Four new San Benito County planning commissioners were appointed by the Board of Supervisors on Jan. 12. Julio Rodriguez, Robert Scagliotti, G.W. Devon Pack and Robert J. Rodriguez will join the commission; Robert Gibson is the only returning commissioner.
Julio Rodriguez, appointed by District 2 Supervisor Kollin Kosmicki to serve a five-year term, lost his bid for the Hollister City Council District 4 seat to Tim Burns on Nov. 3. He is a paraprofessional working with special needs students and is pursuing a degree in urban planning at San Francisco State University, according to his application.
At the Jan. 12 meeting, he was the lone appointment to receive any opposition. Hollister residents Elia Salinas and Mia Casey (co-founder of San Benito Citizens for a Brighter Future) voiced concerns regarding his position on growth as well as his experience in planning.
“I have to say that while he was running for City Council, I did engage him a number of times on Facebook to ask questions about growth and planning,” Casey said. “I felt that his responses were lacking and when I had questions he was actually kind of rude and said that I must be for growth because I asked questions. And I want somebody who is unbiased.”
Defending his appointee, Kosmicki said he was an exemplary candidate who is thoughtful on his perspective on growth and one of the most experienced applicants.
“I’ve personally talked to Julio about the role of the planning commission and objectivity and prejudice and all those things,” Kosmicki said. “But I will say if you are going to exclude somebody who has spoken out on an issue, then I can’t imagine almost anybody would be eligible for these roles. I would assume, maybe I shouldn’t assume, but maybe some of the other candidates for Planning Commission probably had viewpoints on Measure K or the nodes or whatever it might be.”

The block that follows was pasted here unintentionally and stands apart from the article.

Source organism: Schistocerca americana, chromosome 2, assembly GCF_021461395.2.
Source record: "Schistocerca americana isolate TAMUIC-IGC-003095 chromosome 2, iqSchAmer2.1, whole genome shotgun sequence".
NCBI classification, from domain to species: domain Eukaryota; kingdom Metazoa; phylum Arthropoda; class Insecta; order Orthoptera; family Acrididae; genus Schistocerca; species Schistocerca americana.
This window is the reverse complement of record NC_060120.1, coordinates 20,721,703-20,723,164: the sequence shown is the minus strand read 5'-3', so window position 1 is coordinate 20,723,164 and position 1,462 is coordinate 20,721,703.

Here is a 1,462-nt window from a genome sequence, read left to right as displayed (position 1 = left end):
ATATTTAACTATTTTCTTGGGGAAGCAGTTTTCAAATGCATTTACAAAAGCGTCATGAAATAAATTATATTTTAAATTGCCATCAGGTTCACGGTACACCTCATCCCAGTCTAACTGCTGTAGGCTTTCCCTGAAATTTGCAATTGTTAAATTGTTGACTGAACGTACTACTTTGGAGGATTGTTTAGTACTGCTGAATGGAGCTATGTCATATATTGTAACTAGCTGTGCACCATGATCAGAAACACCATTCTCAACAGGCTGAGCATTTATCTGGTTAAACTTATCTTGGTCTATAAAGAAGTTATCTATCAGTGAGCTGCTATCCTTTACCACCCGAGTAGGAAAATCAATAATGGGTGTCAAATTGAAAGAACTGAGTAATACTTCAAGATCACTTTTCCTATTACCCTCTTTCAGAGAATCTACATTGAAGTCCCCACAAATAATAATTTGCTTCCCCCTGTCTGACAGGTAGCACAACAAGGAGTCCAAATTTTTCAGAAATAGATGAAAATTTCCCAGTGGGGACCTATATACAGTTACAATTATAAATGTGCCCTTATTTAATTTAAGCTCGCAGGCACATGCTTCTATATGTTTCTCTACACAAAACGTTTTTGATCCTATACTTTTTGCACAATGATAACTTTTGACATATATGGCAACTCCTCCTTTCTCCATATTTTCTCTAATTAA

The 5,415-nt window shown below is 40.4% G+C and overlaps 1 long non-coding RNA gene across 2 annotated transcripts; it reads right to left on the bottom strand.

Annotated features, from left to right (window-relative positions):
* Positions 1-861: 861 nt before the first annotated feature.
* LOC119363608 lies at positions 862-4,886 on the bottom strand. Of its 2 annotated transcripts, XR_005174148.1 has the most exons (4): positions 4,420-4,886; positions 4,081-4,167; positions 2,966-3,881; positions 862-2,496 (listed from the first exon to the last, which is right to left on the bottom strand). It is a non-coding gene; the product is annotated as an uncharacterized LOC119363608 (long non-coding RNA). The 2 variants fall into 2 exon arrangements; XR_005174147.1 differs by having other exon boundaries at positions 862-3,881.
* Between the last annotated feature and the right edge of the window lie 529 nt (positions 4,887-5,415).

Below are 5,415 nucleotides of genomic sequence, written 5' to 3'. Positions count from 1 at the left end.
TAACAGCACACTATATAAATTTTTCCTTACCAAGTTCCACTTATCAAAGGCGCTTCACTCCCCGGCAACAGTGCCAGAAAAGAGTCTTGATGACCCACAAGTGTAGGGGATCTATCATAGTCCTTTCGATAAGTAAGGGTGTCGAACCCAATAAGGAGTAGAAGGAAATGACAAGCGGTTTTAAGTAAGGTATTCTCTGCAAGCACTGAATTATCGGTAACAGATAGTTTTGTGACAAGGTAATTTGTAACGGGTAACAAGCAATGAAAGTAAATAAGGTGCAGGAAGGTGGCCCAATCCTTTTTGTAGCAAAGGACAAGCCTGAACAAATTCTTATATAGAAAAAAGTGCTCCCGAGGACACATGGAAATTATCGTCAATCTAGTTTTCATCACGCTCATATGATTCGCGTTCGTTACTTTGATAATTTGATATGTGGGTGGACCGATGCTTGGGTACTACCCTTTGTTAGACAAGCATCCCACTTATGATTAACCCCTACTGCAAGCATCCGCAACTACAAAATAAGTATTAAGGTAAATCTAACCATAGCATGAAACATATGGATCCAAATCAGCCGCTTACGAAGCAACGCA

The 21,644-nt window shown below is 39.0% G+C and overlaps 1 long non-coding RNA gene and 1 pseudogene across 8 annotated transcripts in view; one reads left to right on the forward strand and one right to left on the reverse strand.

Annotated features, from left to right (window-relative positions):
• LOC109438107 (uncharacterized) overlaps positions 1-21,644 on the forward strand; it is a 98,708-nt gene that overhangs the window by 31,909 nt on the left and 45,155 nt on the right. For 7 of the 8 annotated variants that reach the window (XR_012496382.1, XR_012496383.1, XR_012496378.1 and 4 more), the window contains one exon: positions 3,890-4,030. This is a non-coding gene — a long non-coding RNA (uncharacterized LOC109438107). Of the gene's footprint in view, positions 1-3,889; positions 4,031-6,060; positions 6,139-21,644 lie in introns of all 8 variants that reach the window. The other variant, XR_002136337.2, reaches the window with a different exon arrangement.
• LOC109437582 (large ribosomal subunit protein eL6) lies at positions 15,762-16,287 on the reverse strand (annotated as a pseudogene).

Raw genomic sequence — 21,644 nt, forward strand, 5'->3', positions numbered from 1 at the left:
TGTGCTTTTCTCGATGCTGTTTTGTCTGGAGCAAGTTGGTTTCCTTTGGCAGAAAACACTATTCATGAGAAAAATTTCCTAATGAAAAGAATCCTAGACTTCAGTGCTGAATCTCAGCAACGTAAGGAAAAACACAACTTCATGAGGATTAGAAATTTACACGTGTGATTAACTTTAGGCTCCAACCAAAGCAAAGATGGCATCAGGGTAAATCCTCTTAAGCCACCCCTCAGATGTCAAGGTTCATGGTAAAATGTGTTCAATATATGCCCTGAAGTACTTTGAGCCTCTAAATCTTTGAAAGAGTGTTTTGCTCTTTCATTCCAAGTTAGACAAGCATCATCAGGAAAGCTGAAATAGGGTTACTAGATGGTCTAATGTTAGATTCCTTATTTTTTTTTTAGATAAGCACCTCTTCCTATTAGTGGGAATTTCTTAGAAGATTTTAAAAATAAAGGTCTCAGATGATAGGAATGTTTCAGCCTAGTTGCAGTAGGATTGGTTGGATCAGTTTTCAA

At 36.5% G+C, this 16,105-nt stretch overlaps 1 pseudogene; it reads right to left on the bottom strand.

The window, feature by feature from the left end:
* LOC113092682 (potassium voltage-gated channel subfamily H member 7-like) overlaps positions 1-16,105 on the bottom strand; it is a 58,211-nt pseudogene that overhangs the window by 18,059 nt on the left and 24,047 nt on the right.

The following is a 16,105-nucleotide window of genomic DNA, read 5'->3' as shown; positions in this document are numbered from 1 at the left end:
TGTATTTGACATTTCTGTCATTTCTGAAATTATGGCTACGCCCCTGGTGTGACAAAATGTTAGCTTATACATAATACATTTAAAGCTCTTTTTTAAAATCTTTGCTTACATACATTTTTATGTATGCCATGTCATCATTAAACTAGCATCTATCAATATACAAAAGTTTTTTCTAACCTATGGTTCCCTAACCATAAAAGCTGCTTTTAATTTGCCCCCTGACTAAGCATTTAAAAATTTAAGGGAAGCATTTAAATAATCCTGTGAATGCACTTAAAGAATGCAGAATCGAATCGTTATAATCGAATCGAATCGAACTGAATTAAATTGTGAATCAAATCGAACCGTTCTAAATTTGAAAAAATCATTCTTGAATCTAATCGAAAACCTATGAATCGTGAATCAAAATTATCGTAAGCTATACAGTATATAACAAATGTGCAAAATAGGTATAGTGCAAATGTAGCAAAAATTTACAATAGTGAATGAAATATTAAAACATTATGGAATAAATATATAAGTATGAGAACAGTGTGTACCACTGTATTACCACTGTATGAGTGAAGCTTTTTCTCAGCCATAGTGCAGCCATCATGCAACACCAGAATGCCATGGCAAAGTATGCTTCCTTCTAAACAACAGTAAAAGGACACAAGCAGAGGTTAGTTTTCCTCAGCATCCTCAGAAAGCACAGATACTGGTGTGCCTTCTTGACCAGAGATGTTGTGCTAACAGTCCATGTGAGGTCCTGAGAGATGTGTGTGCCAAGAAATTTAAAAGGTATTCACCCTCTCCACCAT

He later said, “I have no doubt that Julio will be objective and he’ll do a great job.”
Kosmicki clarified to BenitoLink that though his appointee was the only person to submit an application to the county, he spoke to about six other potential candidates. He said he chose him because he is reliable, credible, trustworthy and aligns with his views on growth.
Clerk of the Board Jennifer Frechette told BenitoLink she received only one application for each of the districts for the Planning Commission.
Supervisor Bea Gonzales also shared the concerns of Salinas and Casey, but said she could support the appointment as long as Kosmicki could ensure his appointee would be objective when considering projects as a commissioner.
Scagliotti was appointed by Supervisor Peter Hernandez to a two-year term ending in December 2022. Scagliotti stated in his application that he is a farmer.
San Benito County has previously had two Scagliottis on the dais. Joseph Scagliotti was elected to the Board of Supervisors in November 1960. Richard Scagliotti was elected to the board for four consecutive terms beginning in November 1988. He has a controversial past as he was sued in 2003 for using his authority as a supervisor to advance his financial interests. The county is currently in a lawsuit against Richard Scagliotti trying to recoup attorney fees for his legal representation. According to a 2015 Hollister Freelance article, the county spent $585,000 in outside legal fees.
Robert Scagliotti did not respond to BenitoLink’s request for comment on his appointment.
Pack was appointed by Gonzales to a five-year term that ends in December 2025. He is an elections officer on a temporary basis, and has worked as a paralegal and legal assistant.
“My interest lay in sustaining and improving the livability of our community, in ways that bolster quality of life for all San Benito residents,” Pack said. “The challenge lays in striking a balanced, holistic and inclusive approach that reckons the need for growth and improvement against preserving the many good things that we enjoy in San Benito—a healthy environment, abundant agriculture, and an involved and active community.”
Robert Rodriguez was appointed by Supervisor Mark Medina to a five-year term to represent District 1. He is the son of a former commissioner by the same name whose term ended last year.
Gibson was re-appointed by newly elected Supervisor Bob Tiffany, whom he ran against in the District 4 supervisor race in November.
“Robert has done an excellent job in my mind for the community, for the county, in the last two years that he served in that role and I look forward to having him continue in that capacity representing District 4,” Tiffany said.
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